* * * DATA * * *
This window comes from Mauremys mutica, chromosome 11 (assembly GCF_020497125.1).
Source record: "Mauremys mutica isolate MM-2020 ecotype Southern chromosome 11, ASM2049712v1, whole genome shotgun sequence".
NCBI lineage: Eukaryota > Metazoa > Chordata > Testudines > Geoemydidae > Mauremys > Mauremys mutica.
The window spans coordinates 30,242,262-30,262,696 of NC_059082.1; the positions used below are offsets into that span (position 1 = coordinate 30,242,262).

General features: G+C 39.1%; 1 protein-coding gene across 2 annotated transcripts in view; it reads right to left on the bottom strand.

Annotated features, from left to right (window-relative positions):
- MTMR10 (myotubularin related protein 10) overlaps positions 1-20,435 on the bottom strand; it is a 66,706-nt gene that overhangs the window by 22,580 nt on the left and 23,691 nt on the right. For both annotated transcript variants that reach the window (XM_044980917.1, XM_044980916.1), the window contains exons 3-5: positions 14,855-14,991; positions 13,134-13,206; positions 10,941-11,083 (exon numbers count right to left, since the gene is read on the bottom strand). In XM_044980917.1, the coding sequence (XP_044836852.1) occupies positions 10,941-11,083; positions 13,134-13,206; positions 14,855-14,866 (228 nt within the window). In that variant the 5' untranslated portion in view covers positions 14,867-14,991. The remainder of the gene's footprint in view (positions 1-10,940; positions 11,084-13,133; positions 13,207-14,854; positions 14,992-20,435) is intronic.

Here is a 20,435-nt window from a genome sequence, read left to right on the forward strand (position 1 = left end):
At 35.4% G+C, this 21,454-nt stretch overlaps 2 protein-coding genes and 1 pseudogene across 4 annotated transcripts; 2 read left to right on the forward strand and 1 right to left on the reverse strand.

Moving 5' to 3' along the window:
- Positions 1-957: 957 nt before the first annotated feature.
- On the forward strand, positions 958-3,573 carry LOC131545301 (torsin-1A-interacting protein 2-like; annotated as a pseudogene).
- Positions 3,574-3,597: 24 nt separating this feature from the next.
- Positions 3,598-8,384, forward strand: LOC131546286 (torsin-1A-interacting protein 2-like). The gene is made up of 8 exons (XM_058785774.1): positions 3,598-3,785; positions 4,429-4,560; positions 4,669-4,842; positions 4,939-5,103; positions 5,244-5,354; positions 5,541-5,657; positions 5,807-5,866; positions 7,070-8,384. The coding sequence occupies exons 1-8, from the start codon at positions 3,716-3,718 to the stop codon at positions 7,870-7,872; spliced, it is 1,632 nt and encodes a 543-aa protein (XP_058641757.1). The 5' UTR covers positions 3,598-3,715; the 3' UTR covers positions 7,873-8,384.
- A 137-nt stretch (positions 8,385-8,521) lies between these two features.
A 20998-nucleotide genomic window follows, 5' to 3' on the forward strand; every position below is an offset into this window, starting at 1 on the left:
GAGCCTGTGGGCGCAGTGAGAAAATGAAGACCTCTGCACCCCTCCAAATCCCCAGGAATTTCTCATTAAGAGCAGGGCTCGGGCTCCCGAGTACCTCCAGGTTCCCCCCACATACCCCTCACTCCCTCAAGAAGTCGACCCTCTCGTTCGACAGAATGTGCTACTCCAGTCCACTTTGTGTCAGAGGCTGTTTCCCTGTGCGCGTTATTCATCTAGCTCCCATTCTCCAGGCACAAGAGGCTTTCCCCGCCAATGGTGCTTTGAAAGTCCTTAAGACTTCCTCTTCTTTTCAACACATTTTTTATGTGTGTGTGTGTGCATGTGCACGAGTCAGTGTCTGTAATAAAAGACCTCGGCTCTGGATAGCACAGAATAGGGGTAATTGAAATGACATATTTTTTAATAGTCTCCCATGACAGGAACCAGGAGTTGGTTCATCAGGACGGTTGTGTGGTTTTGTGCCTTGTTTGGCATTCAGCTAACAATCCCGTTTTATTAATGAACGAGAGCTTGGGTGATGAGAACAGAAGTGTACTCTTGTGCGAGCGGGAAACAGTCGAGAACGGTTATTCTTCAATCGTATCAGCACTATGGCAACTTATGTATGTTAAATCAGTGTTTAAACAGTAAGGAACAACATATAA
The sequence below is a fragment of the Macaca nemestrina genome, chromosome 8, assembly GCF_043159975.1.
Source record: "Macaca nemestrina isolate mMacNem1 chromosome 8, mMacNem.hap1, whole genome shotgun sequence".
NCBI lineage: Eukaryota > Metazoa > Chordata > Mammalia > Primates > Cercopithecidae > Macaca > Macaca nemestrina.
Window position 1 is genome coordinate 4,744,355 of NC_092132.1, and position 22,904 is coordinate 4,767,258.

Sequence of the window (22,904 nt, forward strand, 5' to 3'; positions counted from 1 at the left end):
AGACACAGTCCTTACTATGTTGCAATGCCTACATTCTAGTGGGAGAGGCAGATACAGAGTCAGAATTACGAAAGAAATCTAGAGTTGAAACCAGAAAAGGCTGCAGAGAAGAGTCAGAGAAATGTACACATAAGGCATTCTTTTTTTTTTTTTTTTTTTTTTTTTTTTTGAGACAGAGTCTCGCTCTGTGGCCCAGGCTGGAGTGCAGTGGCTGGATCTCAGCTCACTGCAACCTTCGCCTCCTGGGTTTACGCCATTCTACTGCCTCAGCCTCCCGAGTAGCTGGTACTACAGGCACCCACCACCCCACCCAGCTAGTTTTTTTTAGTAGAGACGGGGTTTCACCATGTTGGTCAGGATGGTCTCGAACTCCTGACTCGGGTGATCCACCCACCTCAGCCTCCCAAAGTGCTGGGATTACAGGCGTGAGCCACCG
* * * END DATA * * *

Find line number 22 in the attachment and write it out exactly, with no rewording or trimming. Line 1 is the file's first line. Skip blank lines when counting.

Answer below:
Sequence of the window (22,904 nt, forward strand, 5' to 3'; positions counted from 1 at the left end):